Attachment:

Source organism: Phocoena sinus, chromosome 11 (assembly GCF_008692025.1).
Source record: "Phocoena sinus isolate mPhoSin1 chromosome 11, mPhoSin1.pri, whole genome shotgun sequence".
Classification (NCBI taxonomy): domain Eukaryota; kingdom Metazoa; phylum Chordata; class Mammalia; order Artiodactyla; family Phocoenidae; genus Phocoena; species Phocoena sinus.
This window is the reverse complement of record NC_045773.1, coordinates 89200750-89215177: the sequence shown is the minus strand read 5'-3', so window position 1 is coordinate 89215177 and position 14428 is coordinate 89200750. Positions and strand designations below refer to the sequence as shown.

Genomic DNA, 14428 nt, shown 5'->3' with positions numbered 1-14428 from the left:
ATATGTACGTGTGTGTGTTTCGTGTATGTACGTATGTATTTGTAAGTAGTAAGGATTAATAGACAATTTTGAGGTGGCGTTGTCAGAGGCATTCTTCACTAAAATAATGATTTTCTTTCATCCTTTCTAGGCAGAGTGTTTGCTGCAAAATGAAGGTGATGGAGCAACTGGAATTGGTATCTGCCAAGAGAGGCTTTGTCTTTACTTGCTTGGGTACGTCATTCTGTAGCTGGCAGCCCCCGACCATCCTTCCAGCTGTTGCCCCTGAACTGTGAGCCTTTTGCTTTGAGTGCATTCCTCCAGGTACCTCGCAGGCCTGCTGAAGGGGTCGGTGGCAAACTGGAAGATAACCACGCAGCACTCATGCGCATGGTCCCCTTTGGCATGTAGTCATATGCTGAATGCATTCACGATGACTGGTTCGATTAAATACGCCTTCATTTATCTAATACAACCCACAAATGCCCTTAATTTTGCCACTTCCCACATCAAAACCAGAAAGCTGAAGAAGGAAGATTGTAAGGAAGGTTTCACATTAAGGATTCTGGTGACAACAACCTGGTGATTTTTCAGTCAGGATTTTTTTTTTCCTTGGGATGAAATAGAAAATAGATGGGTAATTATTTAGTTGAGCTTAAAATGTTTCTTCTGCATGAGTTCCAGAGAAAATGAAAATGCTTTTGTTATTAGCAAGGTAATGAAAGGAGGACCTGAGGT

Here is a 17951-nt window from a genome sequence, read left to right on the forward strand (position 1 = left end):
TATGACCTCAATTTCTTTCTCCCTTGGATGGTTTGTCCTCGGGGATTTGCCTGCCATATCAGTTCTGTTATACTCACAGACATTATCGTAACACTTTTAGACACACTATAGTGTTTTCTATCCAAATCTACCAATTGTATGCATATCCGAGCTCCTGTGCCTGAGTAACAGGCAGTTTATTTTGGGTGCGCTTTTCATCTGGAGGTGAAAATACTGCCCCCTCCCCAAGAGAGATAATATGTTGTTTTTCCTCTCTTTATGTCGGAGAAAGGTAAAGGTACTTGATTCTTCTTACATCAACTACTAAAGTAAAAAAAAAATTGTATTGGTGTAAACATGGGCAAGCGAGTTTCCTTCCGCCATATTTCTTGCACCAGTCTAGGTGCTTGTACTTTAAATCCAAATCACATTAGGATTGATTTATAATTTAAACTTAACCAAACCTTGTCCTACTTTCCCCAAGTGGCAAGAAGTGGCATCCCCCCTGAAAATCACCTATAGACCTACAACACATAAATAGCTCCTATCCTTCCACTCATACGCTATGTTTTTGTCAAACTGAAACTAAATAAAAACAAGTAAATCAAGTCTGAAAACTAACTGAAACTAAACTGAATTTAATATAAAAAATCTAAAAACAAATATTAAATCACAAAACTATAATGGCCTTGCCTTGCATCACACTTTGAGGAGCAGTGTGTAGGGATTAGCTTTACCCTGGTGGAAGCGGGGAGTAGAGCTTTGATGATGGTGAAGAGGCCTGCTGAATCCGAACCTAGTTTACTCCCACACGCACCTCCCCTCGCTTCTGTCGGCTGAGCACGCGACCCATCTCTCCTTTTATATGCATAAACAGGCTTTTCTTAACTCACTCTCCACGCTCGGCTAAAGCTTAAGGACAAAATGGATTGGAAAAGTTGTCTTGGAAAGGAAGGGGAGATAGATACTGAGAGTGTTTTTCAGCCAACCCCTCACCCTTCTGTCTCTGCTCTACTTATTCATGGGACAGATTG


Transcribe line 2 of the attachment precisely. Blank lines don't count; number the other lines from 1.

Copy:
Source record: "Phocoena sinus isolate mPhoSin1 chromosome 11, mPhoSin1.pri, whole genome shotgun sequence".